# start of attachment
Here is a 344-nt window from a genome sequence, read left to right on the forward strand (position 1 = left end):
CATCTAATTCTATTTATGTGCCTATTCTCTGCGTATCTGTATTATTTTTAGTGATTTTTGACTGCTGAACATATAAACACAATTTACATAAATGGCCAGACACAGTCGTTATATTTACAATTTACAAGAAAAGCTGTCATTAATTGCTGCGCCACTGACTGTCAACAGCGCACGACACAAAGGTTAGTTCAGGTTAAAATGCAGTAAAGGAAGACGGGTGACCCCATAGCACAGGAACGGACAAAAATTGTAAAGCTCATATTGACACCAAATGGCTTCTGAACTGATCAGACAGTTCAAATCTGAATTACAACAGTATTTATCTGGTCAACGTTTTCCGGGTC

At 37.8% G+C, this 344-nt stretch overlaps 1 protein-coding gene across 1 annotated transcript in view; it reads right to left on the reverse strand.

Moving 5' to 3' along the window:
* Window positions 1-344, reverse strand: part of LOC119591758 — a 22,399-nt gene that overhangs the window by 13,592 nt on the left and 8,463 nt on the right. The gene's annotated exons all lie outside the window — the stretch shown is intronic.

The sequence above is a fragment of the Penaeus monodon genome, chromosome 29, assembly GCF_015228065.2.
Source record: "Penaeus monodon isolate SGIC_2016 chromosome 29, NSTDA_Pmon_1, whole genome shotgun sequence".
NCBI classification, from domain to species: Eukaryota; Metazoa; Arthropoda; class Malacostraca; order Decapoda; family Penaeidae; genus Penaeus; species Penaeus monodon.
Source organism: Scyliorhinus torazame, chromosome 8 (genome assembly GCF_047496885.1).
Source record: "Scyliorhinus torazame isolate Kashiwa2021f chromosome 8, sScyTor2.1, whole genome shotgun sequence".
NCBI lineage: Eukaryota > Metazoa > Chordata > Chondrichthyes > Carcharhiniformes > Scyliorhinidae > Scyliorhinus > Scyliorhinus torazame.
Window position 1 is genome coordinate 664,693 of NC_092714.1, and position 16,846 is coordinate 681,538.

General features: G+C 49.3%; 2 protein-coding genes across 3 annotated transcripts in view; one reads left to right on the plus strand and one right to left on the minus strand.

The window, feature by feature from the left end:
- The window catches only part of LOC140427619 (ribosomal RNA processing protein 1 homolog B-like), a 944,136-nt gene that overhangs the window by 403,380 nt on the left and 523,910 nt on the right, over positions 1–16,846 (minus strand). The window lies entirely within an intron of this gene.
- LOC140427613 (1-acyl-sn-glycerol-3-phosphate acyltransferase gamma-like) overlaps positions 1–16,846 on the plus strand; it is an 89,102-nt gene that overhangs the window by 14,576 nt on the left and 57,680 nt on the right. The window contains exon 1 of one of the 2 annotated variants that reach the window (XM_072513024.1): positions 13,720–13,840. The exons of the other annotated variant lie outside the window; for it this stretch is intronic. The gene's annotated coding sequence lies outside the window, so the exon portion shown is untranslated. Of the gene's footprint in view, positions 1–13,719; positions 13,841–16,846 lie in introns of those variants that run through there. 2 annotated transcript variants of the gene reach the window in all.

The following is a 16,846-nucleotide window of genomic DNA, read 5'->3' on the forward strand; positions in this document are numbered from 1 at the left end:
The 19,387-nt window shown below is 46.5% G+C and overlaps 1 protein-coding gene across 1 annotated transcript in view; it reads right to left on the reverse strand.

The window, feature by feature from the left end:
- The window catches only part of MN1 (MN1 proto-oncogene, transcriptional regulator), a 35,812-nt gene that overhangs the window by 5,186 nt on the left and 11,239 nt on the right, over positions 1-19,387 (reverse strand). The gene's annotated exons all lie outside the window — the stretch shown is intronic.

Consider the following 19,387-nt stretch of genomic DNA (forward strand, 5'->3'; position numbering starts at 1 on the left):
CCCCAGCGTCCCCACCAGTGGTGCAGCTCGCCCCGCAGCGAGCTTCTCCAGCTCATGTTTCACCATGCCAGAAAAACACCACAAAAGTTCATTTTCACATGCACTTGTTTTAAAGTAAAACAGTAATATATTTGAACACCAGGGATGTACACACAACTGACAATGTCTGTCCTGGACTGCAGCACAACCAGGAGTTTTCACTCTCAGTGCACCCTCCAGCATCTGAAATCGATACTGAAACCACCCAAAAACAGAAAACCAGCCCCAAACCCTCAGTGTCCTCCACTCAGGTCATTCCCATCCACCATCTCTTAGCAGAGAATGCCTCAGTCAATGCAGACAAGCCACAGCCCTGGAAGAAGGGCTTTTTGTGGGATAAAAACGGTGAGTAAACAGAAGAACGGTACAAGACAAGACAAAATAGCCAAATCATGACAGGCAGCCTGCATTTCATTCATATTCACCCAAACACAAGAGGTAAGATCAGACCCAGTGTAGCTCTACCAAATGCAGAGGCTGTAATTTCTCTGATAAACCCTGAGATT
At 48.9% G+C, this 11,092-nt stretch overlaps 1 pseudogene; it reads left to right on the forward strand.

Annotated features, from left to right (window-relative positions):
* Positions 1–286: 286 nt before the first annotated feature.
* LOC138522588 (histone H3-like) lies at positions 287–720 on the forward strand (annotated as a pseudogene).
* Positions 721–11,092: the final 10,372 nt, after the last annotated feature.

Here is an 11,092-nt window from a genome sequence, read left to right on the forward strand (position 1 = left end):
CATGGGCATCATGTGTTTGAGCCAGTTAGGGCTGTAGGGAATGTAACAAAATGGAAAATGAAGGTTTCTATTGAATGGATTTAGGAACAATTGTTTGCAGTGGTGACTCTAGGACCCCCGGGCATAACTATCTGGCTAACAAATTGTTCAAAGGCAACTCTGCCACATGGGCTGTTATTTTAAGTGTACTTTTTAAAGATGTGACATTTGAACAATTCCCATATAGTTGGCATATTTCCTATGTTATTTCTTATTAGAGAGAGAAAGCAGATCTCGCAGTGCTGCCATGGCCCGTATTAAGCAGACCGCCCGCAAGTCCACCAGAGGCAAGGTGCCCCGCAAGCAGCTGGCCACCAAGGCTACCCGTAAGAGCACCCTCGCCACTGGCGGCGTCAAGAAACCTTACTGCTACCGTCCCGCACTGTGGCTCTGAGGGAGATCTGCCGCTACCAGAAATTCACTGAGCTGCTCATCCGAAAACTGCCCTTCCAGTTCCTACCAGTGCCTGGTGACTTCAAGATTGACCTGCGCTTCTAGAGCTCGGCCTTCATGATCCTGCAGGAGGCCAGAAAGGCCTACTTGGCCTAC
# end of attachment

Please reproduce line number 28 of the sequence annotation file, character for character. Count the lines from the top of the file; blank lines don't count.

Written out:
Here is an 11,092-nt window from a genome sequence, read left to right on the forward strand (position 1 = left end):